ASUS ROG Maximus VI Hero Testing:

LAN performance will be tested via a pair of utilities to gauge the performance of the on board network solutions. The motherboard being tested will be connected via a Gigabit switch to another system with an integrated Gigabit network solution on board.

iPerf: is a small lightweight utility run from the command prompt and can be used to "measure both TCP and UDP performance on a network. Iperf is cross platform software and open source". The test is configured to run for 20 seconds with a window size of 256 KB and four simultaneous streams that should be able to saturate the TCP link on a good NIC.














Rightmark Audio Analyzer 6.25 is used to test the sound solution on board each motherboard. Nothing beats a good set of ears and headphones but this is a graphic representation of the capabilities of the installed hardware. Sampling mode is 24bit 44kHz.

Intel DZ87KLT-75
MSI Z87-GD65 Gaming
Frequency Response dB
+0.52,+ 0.30
Noise Level dBA
Dynamic Range dBA
Total Harmonic distortion %
Intermodulation distortion +noise
Stereo Crosstalk,db
Intermodulation distortion + noise (Swept Freq) %
Frequency Response (Swept Sine), db

Looking at the LAN testing results the Maximus VI Hero, the Intel DZ87KLT-78, and the MSI Z87-GD65 are all in the same performance envelope. Audio results show that the Supreme FX Realtek  ALC1150 controlled sound package does well in the testing, but a series of numbers does not fully quantify what your ears hear.

ASUS ROG Maximus VI Hero Testing:

3DMark: The just released version of Futuremark's popular 3DMark suite is designed to let a wider range of the user base the ability to make a comparative analysis of the gaming prowess of their systems from entry level PCs to notebooks and Extreme Gaming PCs.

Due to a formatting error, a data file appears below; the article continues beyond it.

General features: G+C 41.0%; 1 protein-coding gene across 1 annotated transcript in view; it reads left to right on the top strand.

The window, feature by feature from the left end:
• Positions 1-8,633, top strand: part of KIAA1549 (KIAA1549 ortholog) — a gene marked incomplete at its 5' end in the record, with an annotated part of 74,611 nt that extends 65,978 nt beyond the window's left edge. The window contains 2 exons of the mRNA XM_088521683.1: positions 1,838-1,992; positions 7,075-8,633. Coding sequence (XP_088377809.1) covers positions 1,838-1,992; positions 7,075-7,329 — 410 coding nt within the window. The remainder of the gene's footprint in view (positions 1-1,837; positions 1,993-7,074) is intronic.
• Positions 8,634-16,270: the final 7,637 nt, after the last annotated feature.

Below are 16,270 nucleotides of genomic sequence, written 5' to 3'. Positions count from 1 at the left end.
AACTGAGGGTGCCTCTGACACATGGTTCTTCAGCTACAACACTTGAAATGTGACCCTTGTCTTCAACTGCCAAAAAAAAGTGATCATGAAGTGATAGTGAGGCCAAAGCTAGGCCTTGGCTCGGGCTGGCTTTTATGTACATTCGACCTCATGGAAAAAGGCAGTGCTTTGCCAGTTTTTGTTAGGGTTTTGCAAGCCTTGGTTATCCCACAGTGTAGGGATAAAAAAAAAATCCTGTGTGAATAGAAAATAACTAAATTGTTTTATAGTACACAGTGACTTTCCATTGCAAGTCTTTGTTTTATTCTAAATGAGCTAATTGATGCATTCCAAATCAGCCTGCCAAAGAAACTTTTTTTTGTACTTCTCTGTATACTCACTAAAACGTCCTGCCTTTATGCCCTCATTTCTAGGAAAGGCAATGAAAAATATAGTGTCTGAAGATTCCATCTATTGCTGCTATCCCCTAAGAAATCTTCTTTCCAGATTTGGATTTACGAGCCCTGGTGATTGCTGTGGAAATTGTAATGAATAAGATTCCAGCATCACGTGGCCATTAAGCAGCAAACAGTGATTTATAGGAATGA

DiRT 3 is the third iteration of this series. Published and developed by Codemasters, this game uses the EGO 2.0 game engine and was released in the US on PC in May of 2011.




Part first-person shooter, part survival horror, Metro Last Light is the followup to the extremely popular game Metro 2033. Developed by 4A games and published by Deepsilver, this game uses the 4A game engine. In this game set a year after the missile strike on the Dark Ones you continue on as Artyom as he digs deeper into the bowels of the Metro.







The gaming results show us that at stock speeds the ROG Maximus VI Hero is up to the task of delivering excellent gaming performance. When system based factors are included in the test as in the Cloud Gate results, the M6H is a step ahead but is on even footing when the GPU becomes the limiting factor.

ASUS ROG Maximus VI Hero Conclusion:

When I first saw this board and heard it was a gateway product into the ROG universe I was curious as to which features would get left by the wayside to reach an affordable price point. A price point that was not really out of reach for the majority of users looking to jump into an ROG motherboard. Traditionally the ROG motherboards are halo products designed for the hard core gamer and enthusiast, usually with a price to match. Not so here with the ASUS Maximus VI Hero that comes to market at a more friendly $229 that puts it right into a nice price bucket. What you get for that price is a board that comes with all the hardware capabilities of the ASUS Z87 product stack coupled with a comprehensive software package that provides added value and functionality for the end user.